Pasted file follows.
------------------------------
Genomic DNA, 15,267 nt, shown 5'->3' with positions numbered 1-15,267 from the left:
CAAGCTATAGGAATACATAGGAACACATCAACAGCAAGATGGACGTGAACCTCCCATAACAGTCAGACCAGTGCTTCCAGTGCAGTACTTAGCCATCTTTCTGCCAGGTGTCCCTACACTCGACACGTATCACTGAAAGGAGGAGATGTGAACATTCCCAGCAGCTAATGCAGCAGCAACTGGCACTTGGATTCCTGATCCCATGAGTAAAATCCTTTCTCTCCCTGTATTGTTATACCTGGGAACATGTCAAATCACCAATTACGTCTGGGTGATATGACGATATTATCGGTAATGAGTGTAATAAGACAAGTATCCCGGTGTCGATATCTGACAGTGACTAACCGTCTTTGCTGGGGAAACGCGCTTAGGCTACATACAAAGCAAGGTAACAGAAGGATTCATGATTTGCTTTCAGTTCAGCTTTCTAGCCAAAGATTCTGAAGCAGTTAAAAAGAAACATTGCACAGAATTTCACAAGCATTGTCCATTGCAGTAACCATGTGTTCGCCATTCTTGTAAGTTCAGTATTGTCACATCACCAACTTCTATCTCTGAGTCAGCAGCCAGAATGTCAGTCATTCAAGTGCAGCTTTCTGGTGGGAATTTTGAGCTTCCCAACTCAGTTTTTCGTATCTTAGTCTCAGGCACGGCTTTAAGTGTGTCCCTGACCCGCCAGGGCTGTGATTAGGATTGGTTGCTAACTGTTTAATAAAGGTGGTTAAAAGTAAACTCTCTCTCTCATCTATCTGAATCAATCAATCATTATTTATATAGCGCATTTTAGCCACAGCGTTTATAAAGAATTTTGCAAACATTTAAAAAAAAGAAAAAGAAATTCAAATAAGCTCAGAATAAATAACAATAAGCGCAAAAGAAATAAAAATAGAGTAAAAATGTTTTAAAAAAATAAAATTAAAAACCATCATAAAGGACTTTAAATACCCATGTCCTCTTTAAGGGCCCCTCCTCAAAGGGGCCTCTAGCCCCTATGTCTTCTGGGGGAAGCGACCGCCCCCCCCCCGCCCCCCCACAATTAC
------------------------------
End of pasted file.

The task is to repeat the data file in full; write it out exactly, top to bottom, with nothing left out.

Genomic DNA, 15,267 nt, shown 5'->3' with positions numbered 1-15,267 from the left:
CAAGCTATAGGAATACATAGGAACACATCAACAGCAAGATGGACGTGAACCTCCCATAACAGTCAGACCAGTGCTTCCAGTGCAGTACTTAGCCATCTTTCTGCCAGGTGTCCCTACACTCGACACGTATCACTGAAAGGAGGAGATGTGAACATTCCCAGCAGCTAATGCAGCAGCAACTGGCACTTGGATTCCTGATCCCATGAGTAAAATCCTTTCTCTCCCTGTATTGTTATACCTGGGAACATGTCAAATCACCAATTACGTCTGGGTGATATGACGATATTATCGGTAATGAGTGTAATAAGACAAGTATCCCGGTGTCGATATCTGACAGTGACTAACCGTCTTTGCTGGGGAAACGCGCTTAGGCTACATACAAAGCAAGGTAACAGAAGGATTCATGATTTGCTTTCAGTTCAGCTTTCTAGCCAAAGATTCTGAAGCAGTTAAAAAGAAACATTGCACAGAATTTCACAAGCATTGTCCATTGCAGTAACCATGTGTTCGCCATTCTTGTAAGTTCAGTATTGTCACATCACCAACTTCTATCTCTGAGTCAGCAGCCAGAATGTCAGTCATTCAAGTGCAGCTTTCTGGTGGGAATTTTGAGCTTCCCAACTCAGTTTTTCGTATCTTAGTCTCAGGCACGGCTTTAAGTGTGTCCCTGACCCGCCAGGGCTGTGATTAGGATTGGTTGCTAACTGTTTAATAAAGGTGGTTAAAAGTAAACTCTCTCTCTCATCTATCTGAATCAATCAATCATTATTTATATAGCGCATTTTAGCCACAGCGTTTATAAAGAATTTTGCAAACATTTAAAAAAAAGAAAAAGAAATTCAAATAAGCTCAGAATAAATAACAATAAGCGCAAAAGAAATAAAAATAGAGTAAAAATGTTTTAAAAAAATAAAATTAAAAACCATCATAAAGGACTTTAAATACCCATGTCCTCTTTAAGGGCCCCTCCTCAAAGGGGCCTCTAGCCCCTATGTCTTCTGGGGGAAGCGACCGCCCCCCCCCCGCCCCCCCACAATTAC